An example of the knowledge and skills of Siemens personnel is the development of two new oil-filled cable boxes for the 50-kV COQ circuit breakers, designed to accommodate 50-kV cross-linked polyethylene-insulated cables. The two prototypes, produced in accordance with IEC 62271-209, were type tested successfully by the AIT Institute in Vienna, Austria, and installed on Stedin’s 50-kV network in March 2019.

Replacement Program

During the period of 2012 to 2018, the 50-kV COQ switchgear was replaced in only five substations (25 bays), well below the rate required to complete the replacement of 280 bays in 32 substations by 2032. This replacement programme coincides with rapid changes in the hardware and software associated with substation automation and protection systems, and it is now proving difficult to upgrade the pre-IEC 61850 systems. This task has to be completed at the time of 50-kV switchgear replacements, as it involves changing the layout of the substation.

Another reason why the replacement programme is below the rate required is financial constraints and the risk-per-euro considerations, which favour the replacement of aging 25-kV and 10 kV switchgear because it is cheaper than 50-kV switchgear. Although it has taken time to synchronize the substation automation and COQ programmes and secure internal funding, Stedin began accelerating the replacement of its 50-kV switchgear in 2019.

Future Outlook

As a result of the Paris Climate Agreement and the Dutch government’s decision to reduce carbon dioxide emissions by 49% by 2030, the electricity networks in the Netherlands will change dramatically over the next 15 years. Decentralized solar production may double every two years or three years, as will the number of electric vehicles. The majority of existing gas-driven heating systems in homes and offices will be replaced with district heating systems and electric heat pumps by 2030.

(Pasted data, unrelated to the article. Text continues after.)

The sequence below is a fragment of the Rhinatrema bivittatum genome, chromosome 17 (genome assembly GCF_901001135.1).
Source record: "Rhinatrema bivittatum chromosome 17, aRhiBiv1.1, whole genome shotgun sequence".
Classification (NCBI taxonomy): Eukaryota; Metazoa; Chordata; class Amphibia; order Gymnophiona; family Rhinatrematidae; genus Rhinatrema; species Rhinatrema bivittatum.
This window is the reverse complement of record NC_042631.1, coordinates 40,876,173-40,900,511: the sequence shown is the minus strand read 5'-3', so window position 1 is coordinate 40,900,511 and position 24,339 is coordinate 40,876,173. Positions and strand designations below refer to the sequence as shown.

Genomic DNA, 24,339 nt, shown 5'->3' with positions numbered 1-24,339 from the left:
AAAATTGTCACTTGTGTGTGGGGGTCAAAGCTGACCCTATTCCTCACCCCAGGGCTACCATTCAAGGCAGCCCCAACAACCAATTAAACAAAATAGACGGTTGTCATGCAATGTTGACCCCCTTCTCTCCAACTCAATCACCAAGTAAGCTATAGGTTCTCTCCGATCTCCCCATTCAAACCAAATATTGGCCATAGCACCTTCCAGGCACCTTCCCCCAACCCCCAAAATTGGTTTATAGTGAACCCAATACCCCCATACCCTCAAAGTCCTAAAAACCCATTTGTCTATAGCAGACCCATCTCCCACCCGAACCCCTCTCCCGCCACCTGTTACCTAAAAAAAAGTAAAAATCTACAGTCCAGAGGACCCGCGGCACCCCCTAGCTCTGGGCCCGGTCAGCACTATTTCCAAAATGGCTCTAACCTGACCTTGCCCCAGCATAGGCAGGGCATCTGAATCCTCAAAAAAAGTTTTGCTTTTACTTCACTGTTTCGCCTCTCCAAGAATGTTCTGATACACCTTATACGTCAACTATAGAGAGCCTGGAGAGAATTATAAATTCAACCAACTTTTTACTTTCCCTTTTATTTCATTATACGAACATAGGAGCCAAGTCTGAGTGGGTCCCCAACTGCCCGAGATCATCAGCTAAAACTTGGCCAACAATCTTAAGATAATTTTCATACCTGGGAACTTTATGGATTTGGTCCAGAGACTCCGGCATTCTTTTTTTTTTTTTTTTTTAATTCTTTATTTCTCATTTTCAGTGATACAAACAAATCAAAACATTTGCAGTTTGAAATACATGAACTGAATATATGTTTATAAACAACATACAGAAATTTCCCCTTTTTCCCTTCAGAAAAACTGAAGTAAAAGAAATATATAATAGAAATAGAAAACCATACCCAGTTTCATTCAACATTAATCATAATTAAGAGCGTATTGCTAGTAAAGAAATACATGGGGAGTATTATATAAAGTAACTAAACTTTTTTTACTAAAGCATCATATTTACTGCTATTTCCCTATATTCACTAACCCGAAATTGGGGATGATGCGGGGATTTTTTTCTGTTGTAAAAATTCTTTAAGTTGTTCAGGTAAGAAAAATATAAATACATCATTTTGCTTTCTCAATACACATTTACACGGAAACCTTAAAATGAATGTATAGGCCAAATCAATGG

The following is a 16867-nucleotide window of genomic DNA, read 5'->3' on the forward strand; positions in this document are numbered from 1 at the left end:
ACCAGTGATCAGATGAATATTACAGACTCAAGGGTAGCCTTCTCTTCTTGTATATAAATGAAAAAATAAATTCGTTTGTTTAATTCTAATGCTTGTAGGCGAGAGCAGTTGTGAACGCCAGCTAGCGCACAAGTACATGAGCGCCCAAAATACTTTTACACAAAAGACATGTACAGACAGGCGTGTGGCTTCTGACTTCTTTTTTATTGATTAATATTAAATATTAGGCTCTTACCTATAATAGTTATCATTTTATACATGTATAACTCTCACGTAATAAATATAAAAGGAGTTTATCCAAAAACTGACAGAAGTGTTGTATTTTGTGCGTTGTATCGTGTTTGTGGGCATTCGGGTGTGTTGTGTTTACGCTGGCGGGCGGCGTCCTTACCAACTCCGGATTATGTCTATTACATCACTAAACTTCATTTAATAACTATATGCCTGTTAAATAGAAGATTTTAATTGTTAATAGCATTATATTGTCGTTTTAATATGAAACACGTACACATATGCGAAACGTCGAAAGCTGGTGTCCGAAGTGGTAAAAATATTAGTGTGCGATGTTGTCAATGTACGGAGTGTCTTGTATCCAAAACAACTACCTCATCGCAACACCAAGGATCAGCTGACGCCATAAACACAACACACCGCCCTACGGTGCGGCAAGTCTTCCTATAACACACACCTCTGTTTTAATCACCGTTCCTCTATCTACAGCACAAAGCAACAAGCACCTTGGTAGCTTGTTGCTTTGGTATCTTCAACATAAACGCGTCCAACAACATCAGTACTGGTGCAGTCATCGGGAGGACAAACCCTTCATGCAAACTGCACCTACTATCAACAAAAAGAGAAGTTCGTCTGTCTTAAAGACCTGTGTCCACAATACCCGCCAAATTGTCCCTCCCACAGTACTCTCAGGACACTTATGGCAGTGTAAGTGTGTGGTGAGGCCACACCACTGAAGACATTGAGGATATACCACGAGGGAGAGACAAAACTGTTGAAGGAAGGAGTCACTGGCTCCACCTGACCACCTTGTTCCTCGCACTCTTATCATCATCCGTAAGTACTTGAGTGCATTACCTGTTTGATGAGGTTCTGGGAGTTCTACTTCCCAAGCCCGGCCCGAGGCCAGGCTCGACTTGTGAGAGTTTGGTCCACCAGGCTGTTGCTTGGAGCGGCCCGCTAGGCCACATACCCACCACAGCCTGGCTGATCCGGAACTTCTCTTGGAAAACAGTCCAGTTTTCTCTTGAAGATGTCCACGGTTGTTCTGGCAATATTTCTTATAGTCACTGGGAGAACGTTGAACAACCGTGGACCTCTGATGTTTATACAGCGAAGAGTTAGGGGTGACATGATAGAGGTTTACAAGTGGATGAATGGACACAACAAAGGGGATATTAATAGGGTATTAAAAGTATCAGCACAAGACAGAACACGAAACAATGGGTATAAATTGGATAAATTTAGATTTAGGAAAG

Currently, several large solar plants in the 10-MW to 50-MW range need connections to 50-kV substations, and the connection of fast-charging stations for electric vehicles will increase demand beyond the capacity of many existing 50-kV substations. This will lead to an acceleration in the replacement rate of 50-kV COQ switchgear, as it is now no longer possible to extend them further.

Beyond the mid-2020s, the demand on most of the existing 50-kV substations in urban areas will exceed their capacity because of the increase in heat pump connections and the provision of facilities for electric vehicles. Stedin anticipates this could lead to a change from the existing 150/50/10-kV network to a new 150/23-kV network to meet the increased demand for energy. This would result in 50-kV switchgear being replaced by 150-kV switchgear, a network voltage upgrade that would decrease the capital investment available to replace the 50-kV switchgear in rural areas.

Therefore, it is now likely several 50-kV COQ substations will be operational for more than 60 years. So, the long-term support between Stedin and Siemens will remain, although probably not in all geographical regions.

Acknowledgement

The author wishes to express special thanks to Dirk Boender, of Siemens Nederland N.V., for his collaboration on this article. His contribution includes the information on switchgear maintenance.